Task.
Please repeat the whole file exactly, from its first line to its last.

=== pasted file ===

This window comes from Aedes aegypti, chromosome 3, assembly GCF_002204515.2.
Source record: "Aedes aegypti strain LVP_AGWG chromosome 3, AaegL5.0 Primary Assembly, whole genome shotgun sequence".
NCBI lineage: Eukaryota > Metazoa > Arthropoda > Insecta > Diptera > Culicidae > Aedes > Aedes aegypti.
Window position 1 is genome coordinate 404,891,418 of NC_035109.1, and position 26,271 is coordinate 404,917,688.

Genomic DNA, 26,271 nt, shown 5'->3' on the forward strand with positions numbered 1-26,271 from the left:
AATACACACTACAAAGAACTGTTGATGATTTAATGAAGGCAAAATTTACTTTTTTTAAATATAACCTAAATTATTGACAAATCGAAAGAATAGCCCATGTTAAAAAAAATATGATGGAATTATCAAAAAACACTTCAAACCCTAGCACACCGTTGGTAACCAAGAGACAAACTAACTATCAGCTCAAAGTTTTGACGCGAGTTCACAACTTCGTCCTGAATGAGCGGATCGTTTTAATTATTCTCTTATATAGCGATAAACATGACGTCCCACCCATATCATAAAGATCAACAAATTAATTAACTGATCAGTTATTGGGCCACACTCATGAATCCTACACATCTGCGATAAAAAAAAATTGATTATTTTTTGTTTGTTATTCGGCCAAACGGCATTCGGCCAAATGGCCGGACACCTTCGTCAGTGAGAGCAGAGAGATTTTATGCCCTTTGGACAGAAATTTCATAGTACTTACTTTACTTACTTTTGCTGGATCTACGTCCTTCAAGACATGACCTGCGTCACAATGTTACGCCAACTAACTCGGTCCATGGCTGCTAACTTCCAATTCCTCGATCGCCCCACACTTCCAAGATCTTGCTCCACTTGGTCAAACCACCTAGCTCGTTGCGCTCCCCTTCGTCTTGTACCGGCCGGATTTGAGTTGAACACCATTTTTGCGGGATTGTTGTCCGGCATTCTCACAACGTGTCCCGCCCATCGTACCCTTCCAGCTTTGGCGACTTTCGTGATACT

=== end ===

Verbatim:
This window comes from Aedes aegypti, chromosome 3, assembly GCF_002204515.2.
Source record: "Aedes aegypti strain LVP_AGWG chromosome 3, AaegL5.0 Primary Assembly, whole genome shotgun sequence".
NCBI lineage: Eukaryota > Metazoa > Arthropoda > Insecta > Diptera > Culicidae > Aedes > Aedes aegypti.
Window position 1 is genome coordinate 404,891,418 of NC_035109.1, and position 26,271 is coordinate 404,917,688.

Genomic DNA, 26,271 nt, shown 5'->3' on the forward strand with positions numbered 1-26,271 from the left:
AATACACACTACAAAGAACTGTTGATGATTTAATGAAGGCAAAATTTACTTTTTTTAAATATAACCTAAATTATTGACAAATCGAAAGAATAGCCCATGTTAAAAAAAATATGATGGAATTATCAAAAAACACTTCAAACCCTAGCACACCGTTGGTAACCAAGAGACAAACTAACTATCAGCTCAAAGTTTTGACGCGAGTTCACAACTTCGTCCTGAATGAGCGGATCGTTTTAATTATTCTCTTATATAGCGATAAACATGACGTCCCACCCATATCATAAAGATCAACAAATTAATTAACTGATCAGTTATTGGGCCACACTCATGAATCCTACACATCTGCGATAAAAAAAAATTGATTATTTTTTGTTTGTTATTCGGCCAAACGGCATTCGGCCAAATGGCCGGACACCTTCGTCAGTGAGAGCAGAGAGATTTTATGCCCTTTGGACAGAAATTTCATAGTACTTACTTTACTTACTTTTGCTGGATCTACGTCCTTCAAGACATGACCTGCGTCACAATGTTACGCCAACTAACTCGGTCCATGGCTGCTAACTTCCAATTCCTCGATCGCCCCACACTTCCAAGATCTTGCTCCACTTGGTCAAACCACCTAGCTCGTTGCGCTCCCCTTCGTCTTGTACCGGCCGGATTTGAGTTGAACACCATTTTTGCGGGATTGTTGTCCGGCATTCTCACAACGTGTCCCGCCCATCGTACCCTTCCAGCTTTGGCGACTTTCGTGATACT